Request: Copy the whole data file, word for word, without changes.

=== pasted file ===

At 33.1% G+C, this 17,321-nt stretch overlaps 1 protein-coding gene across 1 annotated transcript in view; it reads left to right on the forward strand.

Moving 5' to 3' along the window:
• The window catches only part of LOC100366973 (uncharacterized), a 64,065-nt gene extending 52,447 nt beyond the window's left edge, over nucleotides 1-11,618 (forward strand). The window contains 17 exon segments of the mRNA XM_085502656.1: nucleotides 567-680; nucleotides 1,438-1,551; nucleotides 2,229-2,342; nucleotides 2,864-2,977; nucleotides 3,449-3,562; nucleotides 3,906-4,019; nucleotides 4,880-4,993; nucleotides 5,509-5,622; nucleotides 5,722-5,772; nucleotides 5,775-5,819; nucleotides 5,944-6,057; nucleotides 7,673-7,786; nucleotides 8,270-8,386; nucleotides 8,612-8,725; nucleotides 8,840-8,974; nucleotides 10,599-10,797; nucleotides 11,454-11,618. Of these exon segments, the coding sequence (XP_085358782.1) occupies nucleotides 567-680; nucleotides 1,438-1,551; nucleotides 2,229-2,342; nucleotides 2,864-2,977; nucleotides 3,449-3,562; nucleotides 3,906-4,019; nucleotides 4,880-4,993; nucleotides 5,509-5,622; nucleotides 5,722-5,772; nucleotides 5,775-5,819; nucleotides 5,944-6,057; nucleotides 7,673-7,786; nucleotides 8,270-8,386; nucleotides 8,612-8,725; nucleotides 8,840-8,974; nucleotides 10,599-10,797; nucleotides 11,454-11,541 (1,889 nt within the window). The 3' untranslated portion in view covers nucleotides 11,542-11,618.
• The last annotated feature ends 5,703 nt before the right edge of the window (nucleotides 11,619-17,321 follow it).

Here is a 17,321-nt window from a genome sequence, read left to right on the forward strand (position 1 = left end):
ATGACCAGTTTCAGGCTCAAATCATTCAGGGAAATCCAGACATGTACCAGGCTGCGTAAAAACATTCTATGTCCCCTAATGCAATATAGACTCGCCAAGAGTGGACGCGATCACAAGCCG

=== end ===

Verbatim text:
At 33.1% G+C, this 17,321-nt stretch overlaps 1 protein-coding gene across 1 annotated transcript in view; it reads left to right on the forward strand.

Moving 5' to 3' along the window:
• The window catches only part of LOC100366973 (uncharacterized), a 64,065-nt gene extending 52,447 nt beyond the window's left edge, over nucleotides 1-11,618 (forward strand). The window contains 17 exon segments of the mRNA XM_085502656.1: nucleotides 567-680; nucleotides 1,438-1,551; nucleotides 2,229-2,342; nucleotides 2,864-2,977; nucleotides 3,449-3,562; nucleotides 3,906-4,019; nucleotides 4,880-4,993; nucleotides 5,509-5,622; nucleotides 5,722-5,772; nucleotides 5,775-5,819; nucleotides 5,944-6,057; nucleotides 7,673-7,786; nucleotides 8,270-8,386; nucleotides 8,612-8,725; nucleotides 8,840-8,974; nucleotides 10,599-10,797; nucleotides 11,454-11,618. Of these exon segments, the coding sequence (XP_085358782.1) occupies nucleotides 567-680; nucleotides 1,438-1,551; nucleotides 2,229-2,342; nucleotides 2,864-2,977; nucleotides 3,449-3,562; nucleotides 3,906-4,019; nucleotides 4,880-4,993; nucleotides 5,509-5,622; nucleotides 5,722-5,772; nucleotides 5,775-5,819; nucleotides 5,944-6,057; nucleotides 7,673-7,786; nucleotides 8,270-8,386; nucleotides 8,612-8,725; nucleotides 8,840-8,974; nucleotides 10,599-10,797; nucleotides 11,454-11,541 (1,889 nt within the window). The 3' untranslated portion in view covers nucleotides 11,542-11,618.
• The last annotated feature ends 5,703 nt before the right edge of the window (nucleotides 11,619-17,321 follow it).

Here is a 17,321-nt window from a genome sequence, read left to right on the forward strand (position 1 = left end):
ATGACCAGTTTCAGGCTCAAATCATTCAGGGAAATCCAGACATGTACCAGGCTGCGTAAAAACATTCTATGTCCCCTAATGCAATATAGACTCGCCAAGAGTGGACGCGATCACAAGCCG